Hello my fellow sf fans! Just in case anyone was wondering, I’m still alive and kicking. You may have noticed I haven’t posted anything in a couple of months. Actually, I haven’t been online much, and haven’t even been reading much lately. There are several reasons for this, but I won’t bore you with the nitty gritty details of my life. All that matters is that I’m going to try and get back into the swing of things now. Never fear, I still have a couple of shelves of books awaiting my attentions, and I just came from the bookstore with more. I’ll get some full reviews going again soon. For now, let me just quickly dispose of a couple of items from a few months back:
Title: The Dark Light-Years
Author: Brian Aldiss
Rating: 2 out of 5 stars
This book starts with a premise that I generally admire — that communication with alien species will likely be far more difficult than anyone imagines. The mindset and cultural foundations of the Utod are so utterly alien that humanity can’t bridge the gap; after all, the Utod wallow in their own excrement and consider it one of the good things in life. However, Aldiss does very little to explore or develop the premise in any interesting way, and the story and characters fall completely flat.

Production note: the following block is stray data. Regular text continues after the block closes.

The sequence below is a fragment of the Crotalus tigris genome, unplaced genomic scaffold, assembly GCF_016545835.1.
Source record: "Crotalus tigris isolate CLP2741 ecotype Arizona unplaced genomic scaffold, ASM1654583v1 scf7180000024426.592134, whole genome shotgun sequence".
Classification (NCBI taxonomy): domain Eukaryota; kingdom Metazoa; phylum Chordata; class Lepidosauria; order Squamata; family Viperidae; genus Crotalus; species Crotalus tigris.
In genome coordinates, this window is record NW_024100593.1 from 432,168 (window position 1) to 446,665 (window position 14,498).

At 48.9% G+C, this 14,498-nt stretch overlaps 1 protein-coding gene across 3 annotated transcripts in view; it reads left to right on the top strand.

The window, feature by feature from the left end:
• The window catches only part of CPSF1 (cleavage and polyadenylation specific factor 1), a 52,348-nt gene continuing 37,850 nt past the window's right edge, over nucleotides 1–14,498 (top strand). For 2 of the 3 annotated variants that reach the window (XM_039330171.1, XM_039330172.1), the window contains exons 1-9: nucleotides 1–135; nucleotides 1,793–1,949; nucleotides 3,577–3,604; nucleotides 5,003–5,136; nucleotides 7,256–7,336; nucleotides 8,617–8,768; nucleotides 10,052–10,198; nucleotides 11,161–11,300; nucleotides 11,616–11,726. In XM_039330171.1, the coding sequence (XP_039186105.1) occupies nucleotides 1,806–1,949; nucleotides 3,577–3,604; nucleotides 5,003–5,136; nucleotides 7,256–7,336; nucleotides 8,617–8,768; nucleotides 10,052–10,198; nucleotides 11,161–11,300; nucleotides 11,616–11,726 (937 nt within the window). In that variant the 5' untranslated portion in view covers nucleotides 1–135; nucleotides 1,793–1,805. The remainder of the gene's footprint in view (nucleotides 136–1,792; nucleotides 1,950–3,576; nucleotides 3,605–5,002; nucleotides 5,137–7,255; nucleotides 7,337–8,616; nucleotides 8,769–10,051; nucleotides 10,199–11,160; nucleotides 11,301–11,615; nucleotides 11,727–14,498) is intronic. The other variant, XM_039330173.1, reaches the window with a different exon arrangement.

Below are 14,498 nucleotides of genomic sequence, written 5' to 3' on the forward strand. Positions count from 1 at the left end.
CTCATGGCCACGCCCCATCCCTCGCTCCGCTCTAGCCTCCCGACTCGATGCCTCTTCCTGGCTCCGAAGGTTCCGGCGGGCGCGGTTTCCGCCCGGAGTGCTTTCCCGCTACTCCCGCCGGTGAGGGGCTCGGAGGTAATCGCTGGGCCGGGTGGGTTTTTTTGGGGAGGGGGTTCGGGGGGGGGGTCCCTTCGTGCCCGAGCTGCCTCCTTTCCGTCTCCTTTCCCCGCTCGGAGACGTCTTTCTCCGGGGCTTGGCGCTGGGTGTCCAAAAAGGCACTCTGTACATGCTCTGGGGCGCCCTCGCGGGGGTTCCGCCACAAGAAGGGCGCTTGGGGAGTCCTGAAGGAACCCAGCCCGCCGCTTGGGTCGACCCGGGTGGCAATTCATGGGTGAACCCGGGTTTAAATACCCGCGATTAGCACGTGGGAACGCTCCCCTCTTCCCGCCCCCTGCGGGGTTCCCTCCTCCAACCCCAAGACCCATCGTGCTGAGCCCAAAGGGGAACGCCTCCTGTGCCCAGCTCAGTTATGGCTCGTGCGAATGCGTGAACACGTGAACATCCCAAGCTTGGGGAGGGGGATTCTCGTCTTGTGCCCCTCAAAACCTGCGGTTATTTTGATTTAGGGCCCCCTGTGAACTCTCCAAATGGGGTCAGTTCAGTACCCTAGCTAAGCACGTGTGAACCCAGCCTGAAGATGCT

Title: Planet of the Apes
Author: Pierre Boulle
Rating: 3 out of 5 stars
After seeing the movie so many times, I thought I’d check out the source and see how they compare. I have to say the book is better, though perhaps not by a wide margin. One of the central points — that humanity is not as distinct from the other animals as most would like to think — is made more clearly in the book (especially in the stock exchange scene). The movie focused more on the other main theme, that of another species taking over after humanity destroys itself. Both forms of this classic story have their strengths, and I’d recommend the book to anyone who hasn’t had the pleasure.